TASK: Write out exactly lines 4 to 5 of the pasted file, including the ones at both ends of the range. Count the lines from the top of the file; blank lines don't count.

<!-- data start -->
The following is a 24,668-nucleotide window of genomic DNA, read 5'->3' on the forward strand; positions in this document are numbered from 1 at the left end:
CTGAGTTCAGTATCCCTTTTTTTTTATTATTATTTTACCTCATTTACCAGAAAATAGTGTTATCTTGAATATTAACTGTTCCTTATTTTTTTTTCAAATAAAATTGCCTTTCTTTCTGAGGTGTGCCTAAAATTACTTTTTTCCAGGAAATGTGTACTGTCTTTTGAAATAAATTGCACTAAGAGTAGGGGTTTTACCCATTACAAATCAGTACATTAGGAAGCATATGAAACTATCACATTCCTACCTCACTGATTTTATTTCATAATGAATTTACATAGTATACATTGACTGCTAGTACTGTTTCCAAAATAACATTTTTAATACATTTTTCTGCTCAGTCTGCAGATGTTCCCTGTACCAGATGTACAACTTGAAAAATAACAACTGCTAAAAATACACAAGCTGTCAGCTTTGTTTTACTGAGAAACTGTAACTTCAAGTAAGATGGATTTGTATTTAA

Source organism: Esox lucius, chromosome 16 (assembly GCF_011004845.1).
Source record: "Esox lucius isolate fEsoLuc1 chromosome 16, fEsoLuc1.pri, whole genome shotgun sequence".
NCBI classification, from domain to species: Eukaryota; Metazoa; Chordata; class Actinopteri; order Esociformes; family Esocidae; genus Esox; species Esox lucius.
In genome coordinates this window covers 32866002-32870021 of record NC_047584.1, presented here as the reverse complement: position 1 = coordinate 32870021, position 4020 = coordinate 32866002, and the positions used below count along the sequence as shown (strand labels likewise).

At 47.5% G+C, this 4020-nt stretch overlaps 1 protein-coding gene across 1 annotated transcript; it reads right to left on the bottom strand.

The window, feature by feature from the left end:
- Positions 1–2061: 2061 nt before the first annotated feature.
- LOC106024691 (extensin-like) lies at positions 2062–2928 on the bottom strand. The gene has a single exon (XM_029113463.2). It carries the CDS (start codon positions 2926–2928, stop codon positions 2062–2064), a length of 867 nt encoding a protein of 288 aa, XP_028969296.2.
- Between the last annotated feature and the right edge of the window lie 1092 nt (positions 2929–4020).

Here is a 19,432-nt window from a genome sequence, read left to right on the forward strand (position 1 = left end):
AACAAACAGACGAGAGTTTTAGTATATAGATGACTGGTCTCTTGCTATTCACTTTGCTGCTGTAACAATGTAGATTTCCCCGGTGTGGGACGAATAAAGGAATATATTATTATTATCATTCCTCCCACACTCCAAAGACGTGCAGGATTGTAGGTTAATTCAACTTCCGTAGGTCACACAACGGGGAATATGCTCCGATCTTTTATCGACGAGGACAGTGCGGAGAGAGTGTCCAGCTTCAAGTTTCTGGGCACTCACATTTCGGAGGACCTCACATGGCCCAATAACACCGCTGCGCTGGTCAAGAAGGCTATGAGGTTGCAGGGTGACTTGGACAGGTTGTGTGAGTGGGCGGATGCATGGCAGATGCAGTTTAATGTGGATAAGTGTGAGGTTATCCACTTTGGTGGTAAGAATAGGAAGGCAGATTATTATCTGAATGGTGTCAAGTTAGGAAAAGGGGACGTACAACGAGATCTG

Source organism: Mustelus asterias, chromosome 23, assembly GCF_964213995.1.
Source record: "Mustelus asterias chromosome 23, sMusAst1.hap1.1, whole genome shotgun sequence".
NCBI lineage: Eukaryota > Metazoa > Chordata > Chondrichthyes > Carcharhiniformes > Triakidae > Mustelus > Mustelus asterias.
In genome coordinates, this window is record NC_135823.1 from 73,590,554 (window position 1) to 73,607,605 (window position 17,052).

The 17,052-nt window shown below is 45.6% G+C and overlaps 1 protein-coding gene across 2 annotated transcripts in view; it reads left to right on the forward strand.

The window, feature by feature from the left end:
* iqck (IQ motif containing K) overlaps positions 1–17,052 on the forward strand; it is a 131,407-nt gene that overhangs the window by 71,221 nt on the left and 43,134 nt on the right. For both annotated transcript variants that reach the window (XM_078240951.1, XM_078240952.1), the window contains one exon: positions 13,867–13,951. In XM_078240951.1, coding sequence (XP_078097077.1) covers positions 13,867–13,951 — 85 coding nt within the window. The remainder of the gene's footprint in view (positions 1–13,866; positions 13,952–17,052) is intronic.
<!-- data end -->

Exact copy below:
Source record: "Esox lucius isolate fEsoLuc1 chromosome 16, fEsoLuc1.pri, whole genome shotgun sequence".
NCBI classification, from domain to species: Eukaryota; Metazoa; Chordata; class Actinopteri; order Esociformes; family Esocidae; genus Esox; species Esox lucius.